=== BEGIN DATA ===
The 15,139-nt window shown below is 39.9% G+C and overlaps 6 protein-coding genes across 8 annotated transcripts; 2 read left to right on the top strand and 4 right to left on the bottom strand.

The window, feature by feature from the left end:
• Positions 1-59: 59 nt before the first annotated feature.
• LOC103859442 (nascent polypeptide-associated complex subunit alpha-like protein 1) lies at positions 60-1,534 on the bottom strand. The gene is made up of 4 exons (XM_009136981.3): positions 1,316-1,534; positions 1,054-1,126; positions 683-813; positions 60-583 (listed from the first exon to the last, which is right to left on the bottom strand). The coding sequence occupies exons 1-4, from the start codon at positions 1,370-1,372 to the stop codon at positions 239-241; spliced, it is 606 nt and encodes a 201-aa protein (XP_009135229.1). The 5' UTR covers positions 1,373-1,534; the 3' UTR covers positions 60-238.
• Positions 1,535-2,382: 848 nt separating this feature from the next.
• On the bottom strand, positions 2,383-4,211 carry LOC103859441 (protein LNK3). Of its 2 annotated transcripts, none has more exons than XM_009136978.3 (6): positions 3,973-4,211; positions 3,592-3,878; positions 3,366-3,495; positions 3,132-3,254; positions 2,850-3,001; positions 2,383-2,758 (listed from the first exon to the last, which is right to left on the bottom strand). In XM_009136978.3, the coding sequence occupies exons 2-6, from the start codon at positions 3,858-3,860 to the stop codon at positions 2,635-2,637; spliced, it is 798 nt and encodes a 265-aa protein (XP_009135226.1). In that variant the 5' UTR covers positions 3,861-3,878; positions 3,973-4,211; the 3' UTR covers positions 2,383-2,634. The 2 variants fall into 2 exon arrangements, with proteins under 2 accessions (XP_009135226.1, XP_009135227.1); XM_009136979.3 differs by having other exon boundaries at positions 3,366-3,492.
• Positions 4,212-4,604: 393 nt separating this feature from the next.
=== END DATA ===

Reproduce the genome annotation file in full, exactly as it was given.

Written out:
The 15,139-nt window shown below is 39.9% G+C and overlaps 6 protein-coding genes across 8 annotated transcripts; 2 read left to right on the top strand and 4 right to left on the bottom strand.

The window, feature by feature from the left end:
• Positions 1-59: 59 nt before the first annotated feature.
• LOC103859442 (nascent polypeptide-associated complex subunit alpha-like protein 1) lies at positions 60-1,534 on the bottom strand. The gene is made up of 4 exons (XM_009136981.3): positions 1,316-1,534; positions 1,054-1,126; positions 683-813; positions 60-583 (listed from the first exon to the last, which is right to left on the bottom strand). The coding sequence occupies exons 1-4, from the start codon at positions 1,370-1,372 to the stop codon at positions 239-241; spliced, it is 606 nt and encodes a 201-aa protein (XP_009135229.1). The 5' UTR covers positions 1,373-1,534; the 3' UTR covers positions 60-238.
• Positions 1,535-2,382: 848 nt separating this feature from the next.
• On the bottom strand, positions 2,383-4,211 carry LOC103859441 (protein LNK3). Of its 2 annotated transcripts, none has more exons than XM_009136978.3 (6): positions 3,973-4,211; positions 3,592-3,878; positions 3,366-3,495; positions 3,132-3,254; positions 2,850-3,001; positions 2,383-2,758 (listed from the first exon to the last, which is right to left on the bottom strand). In XM_009136978.3, the coding sequence occupies exons 2-6, from the start codon at positions 3,858-3,860 to the stop codon at positions 2,635-2,637; spliced, it is 798 nt and encodes a 265-aa protein (XP_009135226.1). In that variant the 5' UTR covers positions 3,861-3,878; positions 3,973-4,211; the 3' UTR covers positions 2,383-2,634. The 2 variants fall into 2 exon arrangements, with proteins under 2 accessions (XP_009135226.1, XP_009135227.1); XM_009136979.3 differs by having other exon boundaries at positions 3,366-3,492.
• Positions 4,212-4,604: 393 nt separating this feature from the next.